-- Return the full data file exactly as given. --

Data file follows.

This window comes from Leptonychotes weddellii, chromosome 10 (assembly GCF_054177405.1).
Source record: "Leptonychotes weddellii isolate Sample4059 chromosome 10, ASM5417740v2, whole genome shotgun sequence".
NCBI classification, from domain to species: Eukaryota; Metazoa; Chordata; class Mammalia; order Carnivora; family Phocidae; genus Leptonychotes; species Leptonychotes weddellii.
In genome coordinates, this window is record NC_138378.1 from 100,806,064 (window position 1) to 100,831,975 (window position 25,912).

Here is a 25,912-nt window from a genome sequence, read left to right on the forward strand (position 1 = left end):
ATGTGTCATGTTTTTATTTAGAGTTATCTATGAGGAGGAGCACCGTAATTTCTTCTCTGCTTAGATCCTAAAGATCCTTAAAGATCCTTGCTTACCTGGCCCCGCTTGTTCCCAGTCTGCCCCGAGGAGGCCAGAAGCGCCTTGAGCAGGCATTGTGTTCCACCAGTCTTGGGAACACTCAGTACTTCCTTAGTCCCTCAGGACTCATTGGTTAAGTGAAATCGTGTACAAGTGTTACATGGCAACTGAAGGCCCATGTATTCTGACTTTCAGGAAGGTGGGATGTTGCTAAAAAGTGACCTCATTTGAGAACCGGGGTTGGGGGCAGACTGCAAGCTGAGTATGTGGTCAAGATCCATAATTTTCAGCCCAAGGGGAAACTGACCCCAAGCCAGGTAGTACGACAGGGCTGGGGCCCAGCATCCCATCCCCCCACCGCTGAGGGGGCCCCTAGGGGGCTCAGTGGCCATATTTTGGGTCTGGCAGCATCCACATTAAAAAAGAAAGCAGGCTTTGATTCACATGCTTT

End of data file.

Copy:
This window comes from Leptonychotes weddellii, chromosome 10 (assembly GCF_054177405.1).
Source record: "Leptonychotes weddellii isolate Sample4059 chromosome 10, ASM5417740v2, whole genome shotgun sequence".
NCBI classification, from domain to species: Eukaryota; Metazoa; Chordata; class Mammalia; order Carnivora; family Phocidae; genus Leptonychotes; species Leptonychotes weddellii.
In genome coordinates, this window is record NC_138378.1 from 100,806,064 (window position 1) to 100,831,975 (window position 25,912).

Here is a 25,912-nt window from a genome sequence, read left to right on the forward strand (position 1 = left end):
ATGTGTCATGTTTTTATTTAGAGTTATCTATGAGGAGGAGCACCGTAATTTCTTCTCTGCTTAGATCCTAAAGATCCTTAAAGATCCTTGCTTACCTGGCCCCGCTTGTTCCCAGTCTGCCCCGAGGAGGCCAGAAGCGCCTTGAGCAGGCATTGTGTTCCACCAGTCTTGGGAACACTCAGTACTTCCTTAGTCCCTCAGGACTCATTGGTTAAGTGAAATCGTGTACAAGTGTTACATGGCAACTGAAGGCCCATGTATTCTGACTTTCAGGAAGGTGGGATGTTGCTAAAAAGTGACCTCATTTGAGAACCGGGGTTGGGGGCAGACTGCAAGCTGAGTATGTGGTCAAGATCCATAATTTTCAGCCCAAGGGGAAACTGACCCCAAGCCAGGTAGTACGACAGGGCTGGGGCCCAGCATCCCATCCCCCCACCGCTGAGGGGGCCCCTAGGGGGCTCAGTGGCCATATTTTGGGTCTGGCAGCATCCACATTAAAAAAGAAAGCAGGCTTTGATTCACATGCTTT